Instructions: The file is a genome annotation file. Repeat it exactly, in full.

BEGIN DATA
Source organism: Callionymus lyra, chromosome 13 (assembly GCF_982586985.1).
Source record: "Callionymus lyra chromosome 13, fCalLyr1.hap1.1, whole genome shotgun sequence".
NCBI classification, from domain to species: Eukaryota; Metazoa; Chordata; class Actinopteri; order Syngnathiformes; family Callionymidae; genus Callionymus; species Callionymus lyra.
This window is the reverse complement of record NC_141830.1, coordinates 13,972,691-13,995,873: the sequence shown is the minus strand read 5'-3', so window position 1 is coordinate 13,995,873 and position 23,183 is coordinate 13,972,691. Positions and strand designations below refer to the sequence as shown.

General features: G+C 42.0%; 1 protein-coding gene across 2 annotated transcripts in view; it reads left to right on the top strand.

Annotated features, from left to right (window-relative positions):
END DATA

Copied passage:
Source organism: Callionymus lyra, chromosome 13 (assembly GCF_982586985.1).
Source record: "Callionymus lyra chromosome 13, fCalLyr1.hap1.1, whole genome shotgun sequence".
NCBI classification, from domain to species: Eukaryota; Metazoa; Chordata; class Actinopteri; order Syngnathiformes; family Callionymidae; genus Callionymus; species Callionymus lyra.
This window is the reverse complement of record NC_141830.1, coordinates 13,972,691-13,995,873: the sequence shown is the minus strand read 5'-3', so window position 1 is coordinate 13,995,873 and position 23,183 is coordinate 13,972,691. Positions and strand designations below refer to the sequence as shown.

General features: G+C 42.0%; 1 protein-coding gene across 2 annotated transcripts in view; it reads left to right on the top strand.

Annotated features, from left to right (window-relative positions):